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Question about ostream

P: n/a

It is my understanding that the standard variable cout is of type
ostream. Please consider the following C++ program.

#include <iostream>

using namespace std;

void func1( ostream os1 );

main()
{
func1( cout );
}

void
func1( ostream os1 )
{
}

When I compile this program using the Microsoft Visual C++ Studio, the
compiler generates an error on the call to func1. The message is:
c:\dev\ostreamTest\main.cpp(9): error C2664: 'func1' : cannot
convert parameter 1 from 'std::ostream' to 'std::ostream'

I find it hard to believe that I have found a bug in the compiler but I do
not know what is wrong. Since the types of the formal and actual parameters
are the same, why is any conversion needed? I am hoping for some help from
the group.

Robert Sherry
Jul 23 '05 #1
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7 Replies


P: n/a
* Robert Sherry:

It is my understanding that the standard variable cout is of type
ostream. Please consider the following C++ program.

#include <iostream>

using namespace std;

void func1( ostream os1 );

main()
{
func1( cout );
}

void
func1( ostream os1 )
{
}

When I compile this program using the Microsoft Visual C++ Studio, the
compiler generates an error on the call to func1. The message is:
c:\dev\ostreamTest\main.cpp(9): error C2664: 'func1' : cannot
convert parameter 1 from 'std::ostream' to 'std::ostream'

I find it hard to believe that I have found a bug in the compiler but I do
not know what is wrong. Since the types of the formal and actual parameters
are the same, why is any conversion needed? I am hoping for some help from
the group.


You're trying to _copy_ a stream.

That doesn't make sense.

Because it doesn't make sense the std::ostream class disables copying (no
copy constructor), and you'll have to pass that stream by reference.

--
A: Because it messes up the order in which people normally read text.
Q: Why is it such a bad thing?
A: Top-posting.
Q: What is the most annoying thing on usenet and in e-mail?
Jul 23 '05 #2

P: n/a

"Robert Sherry" <rs******@comcast.net> wrote in message
news:_L********************@comcast.com...

It is my understanding that the standard variable cout is of type
ostream. Please consider the following C++ program.

#include <iostream>

using namespace std;

void func1( ostream os1 );
void func1(ostream& os1);

main()
int main()
{
func1( cout );
}

void
func1( ostream os1 )

void func1(ostream& os1) {
}

Regards,
Sumit.
--
Sumit Rajan <su*********@gmail.com>
Jul 23 '05 #3

P: n/a
Alf P. Steinbach wrote:
You're trying to _copy_ a stream.

That doesn't make sense.

Because it doesn't make sense the std::ostream class disables copying (no
copy constructor), and you'll have to pass that stream by reference.


Indeed and I would expect that compiler's diagnostic to be more clear
about it. The error message given is quite misleading, if not nonsensical.

--
Ney André de Mello Zunino
Jul 23 '05 #4

P: n/a

I wish to thank the group for their fast response. It was very helpful.

Robert Sherry

"Sumit Rajan" <su*********@gmail.com> wrote in message
news:3a*************@individual.net...

"Robert Sherry" <rs******@comcast.net> wrote in message
news:_L********************@comcast.com...

It is my understanding that the standard variable cout is of type
ostream. Please consider the following C++ program.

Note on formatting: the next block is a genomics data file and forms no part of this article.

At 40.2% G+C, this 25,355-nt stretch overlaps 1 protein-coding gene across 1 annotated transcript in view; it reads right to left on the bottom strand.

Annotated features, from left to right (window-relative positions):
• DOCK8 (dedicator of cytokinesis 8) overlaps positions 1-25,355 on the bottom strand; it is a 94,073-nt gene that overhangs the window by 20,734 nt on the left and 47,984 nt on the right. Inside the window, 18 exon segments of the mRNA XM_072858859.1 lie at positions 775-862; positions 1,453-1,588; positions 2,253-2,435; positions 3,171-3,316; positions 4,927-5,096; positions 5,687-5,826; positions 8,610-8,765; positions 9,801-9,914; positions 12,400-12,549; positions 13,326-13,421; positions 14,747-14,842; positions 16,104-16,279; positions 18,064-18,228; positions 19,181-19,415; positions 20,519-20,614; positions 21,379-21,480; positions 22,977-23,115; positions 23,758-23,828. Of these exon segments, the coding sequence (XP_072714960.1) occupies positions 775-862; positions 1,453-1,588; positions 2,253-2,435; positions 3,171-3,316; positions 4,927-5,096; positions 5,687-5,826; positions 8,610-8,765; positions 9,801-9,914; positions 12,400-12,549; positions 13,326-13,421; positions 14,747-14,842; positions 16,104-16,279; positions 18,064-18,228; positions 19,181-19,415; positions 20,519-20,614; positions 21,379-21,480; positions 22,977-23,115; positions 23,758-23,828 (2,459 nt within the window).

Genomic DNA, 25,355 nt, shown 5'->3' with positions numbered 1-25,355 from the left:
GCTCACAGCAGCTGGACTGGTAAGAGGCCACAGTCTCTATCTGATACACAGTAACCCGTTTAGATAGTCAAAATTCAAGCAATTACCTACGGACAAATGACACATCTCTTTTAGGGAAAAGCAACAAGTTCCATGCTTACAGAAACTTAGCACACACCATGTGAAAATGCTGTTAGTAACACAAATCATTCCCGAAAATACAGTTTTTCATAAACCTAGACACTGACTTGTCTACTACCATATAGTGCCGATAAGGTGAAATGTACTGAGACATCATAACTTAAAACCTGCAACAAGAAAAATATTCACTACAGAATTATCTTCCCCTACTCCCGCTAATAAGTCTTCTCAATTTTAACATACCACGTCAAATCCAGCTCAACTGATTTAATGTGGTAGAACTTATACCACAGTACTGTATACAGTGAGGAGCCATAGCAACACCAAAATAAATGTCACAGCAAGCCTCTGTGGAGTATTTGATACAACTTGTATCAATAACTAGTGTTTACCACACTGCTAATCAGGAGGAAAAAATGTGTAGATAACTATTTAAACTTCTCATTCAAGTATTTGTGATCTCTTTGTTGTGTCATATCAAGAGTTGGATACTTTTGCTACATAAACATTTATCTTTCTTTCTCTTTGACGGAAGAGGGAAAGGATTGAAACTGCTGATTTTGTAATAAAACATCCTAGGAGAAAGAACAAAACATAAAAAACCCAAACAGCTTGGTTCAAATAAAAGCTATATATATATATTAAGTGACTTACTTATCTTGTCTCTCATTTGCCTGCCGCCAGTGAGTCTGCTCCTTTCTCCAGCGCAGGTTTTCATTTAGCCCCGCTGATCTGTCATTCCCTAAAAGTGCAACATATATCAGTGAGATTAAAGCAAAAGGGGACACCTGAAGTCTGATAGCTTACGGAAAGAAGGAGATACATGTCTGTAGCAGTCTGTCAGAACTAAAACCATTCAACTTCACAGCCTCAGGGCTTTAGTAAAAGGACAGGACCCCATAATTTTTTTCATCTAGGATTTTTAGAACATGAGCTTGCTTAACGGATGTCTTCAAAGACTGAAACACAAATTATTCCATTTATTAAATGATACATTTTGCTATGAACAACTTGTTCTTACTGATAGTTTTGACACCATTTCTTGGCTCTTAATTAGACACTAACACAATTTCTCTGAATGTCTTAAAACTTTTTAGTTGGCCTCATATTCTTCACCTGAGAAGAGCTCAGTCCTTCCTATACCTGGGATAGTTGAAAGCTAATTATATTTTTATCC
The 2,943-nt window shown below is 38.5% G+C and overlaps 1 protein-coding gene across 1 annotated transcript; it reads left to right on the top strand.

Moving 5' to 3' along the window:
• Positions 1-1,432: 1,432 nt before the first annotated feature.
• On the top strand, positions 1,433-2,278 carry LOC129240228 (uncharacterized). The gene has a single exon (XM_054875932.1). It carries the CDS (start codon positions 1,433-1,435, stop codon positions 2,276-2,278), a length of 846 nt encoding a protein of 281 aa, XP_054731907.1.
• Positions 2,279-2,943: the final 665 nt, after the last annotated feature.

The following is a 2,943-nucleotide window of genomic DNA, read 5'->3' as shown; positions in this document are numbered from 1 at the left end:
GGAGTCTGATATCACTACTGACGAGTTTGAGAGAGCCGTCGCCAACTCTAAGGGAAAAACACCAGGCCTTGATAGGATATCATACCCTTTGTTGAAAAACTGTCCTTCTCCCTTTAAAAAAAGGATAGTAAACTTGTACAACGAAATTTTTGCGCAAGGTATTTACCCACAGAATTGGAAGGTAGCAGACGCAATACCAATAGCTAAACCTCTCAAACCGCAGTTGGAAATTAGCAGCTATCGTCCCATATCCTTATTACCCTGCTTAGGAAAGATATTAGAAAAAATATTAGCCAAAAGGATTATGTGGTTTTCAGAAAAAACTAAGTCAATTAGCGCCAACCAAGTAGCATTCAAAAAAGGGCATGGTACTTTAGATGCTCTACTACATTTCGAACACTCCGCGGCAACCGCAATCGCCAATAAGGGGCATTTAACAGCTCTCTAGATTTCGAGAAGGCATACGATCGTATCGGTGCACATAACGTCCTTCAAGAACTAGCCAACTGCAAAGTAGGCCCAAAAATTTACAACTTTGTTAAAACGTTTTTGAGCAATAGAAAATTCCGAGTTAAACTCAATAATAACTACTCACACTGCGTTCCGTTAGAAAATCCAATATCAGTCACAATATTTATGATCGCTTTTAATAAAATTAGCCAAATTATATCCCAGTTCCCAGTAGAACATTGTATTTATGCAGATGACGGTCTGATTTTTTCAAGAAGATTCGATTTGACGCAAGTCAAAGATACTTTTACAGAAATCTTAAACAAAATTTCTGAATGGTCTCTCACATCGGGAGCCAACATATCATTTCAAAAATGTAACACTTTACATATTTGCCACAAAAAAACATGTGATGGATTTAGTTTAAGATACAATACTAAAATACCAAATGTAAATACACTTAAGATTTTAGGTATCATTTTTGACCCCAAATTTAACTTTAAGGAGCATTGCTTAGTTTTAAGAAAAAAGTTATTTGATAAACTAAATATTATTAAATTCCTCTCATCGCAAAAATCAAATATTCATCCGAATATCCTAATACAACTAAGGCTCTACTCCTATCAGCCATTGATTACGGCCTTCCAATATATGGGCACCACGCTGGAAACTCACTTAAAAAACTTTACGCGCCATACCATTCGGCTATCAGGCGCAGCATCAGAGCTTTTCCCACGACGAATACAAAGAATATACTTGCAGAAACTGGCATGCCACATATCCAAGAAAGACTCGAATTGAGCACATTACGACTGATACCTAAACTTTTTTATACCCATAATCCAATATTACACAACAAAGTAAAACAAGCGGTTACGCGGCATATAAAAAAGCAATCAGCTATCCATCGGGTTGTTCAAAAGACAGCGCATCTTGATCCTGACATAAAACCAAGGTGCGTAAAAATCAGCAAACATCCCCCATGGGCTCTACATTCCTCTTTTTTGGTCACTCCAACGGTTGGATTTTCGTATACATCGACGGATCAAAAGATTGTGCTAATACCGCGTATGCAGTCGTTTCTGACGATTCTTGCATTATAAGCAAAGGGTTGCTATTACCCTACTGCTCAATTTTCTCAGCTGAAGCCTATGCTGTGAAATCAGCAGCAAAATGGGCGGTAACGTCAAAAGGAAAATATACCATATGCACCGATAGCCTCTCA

#include <iostream>

using namespace std;

void func1( ostream os1 );


void func1(ostream& os1);

main()


int main()
{
func1( cout );
}

void
func1( ostream os1 )

void func1(ostream& os1)
{
}

Regards,
Sumit.
--
Sumit Rajan <su*********@gmail.com>

Jul 23 '05 #5

P: n/a
Alf P. Steinbach wrote:
* Robert Sherry:
It is my understanding that the standard variable cout is of type
ostream. Please consider the following C++ program.

#include <iostream>

using namespace std;

void func1( ostream os1 );

main()
{
func1( cout );
}

void
func1( ostream os1 )
{
}

When I compile this program using the Microsoft Visual C++ Studio, the
compiler generates an error on the call to func1. The message is:
c:\dev\ostreamTest\main.cpp(9): error C2664: 'func1' : cannot
convert parameter 1 from 'std::ostream' to 'std::ostream'

I find it hard to believe that I have found a bug in the compiler but I do
not know what is wrong. Since the types of the formal and actual parameters
are the same, why is any conversion needed? I am hoping for some help from
the group.

You're trying to _copy_ a stream.

That doesn't make sense.

Because it doesn't make sense the std::ostream class disables copying (no
copy constructor), and you'll have to pass that stream by reference.

Just to make things a little more clear, make that:

void func1( ostream& os1 );

and

void func1( ostream& os1 ) {}

The terminology we usually use, i.e. `pass it by reference' must be
terribly confusing for C++ newbies; passing by value and passing by
reference are indistinguishable at the function call site. Perhaps we
should start saying that the variable should be `received by reference'
instead?

Just a thought.

Cheers,
--ag

--
Artie Gold -- Austin, Texas
http://it-matters.blogspot.com (new post 12/5)
http://www.cafepress.com/goldsays
Jul 23 '05 #6

P: n/a
when I compile this code,it generate the following rsult,I am a little
bit wondering.
[library]$ g++ ofstream.cpp&
"[4] 2864"
why generate this?
thanks

Jul 23 '05 #7

P: n/a
* lixiaoyao:
when I compile this code,it generate the following rsult,I am a little
bit wondering.
[library]$ g++ ofstream.cpp&
"[4] 2864"
why generate this?


The Unix shell is off-topic in this group.

--
A: Because it messes up the order in which people normally read text.
Q: Why is it such a bad thing?
A: Top-posting.
Q: What is the most annoying thing on usenet and in e-mail?
Jul 23 '05 #8

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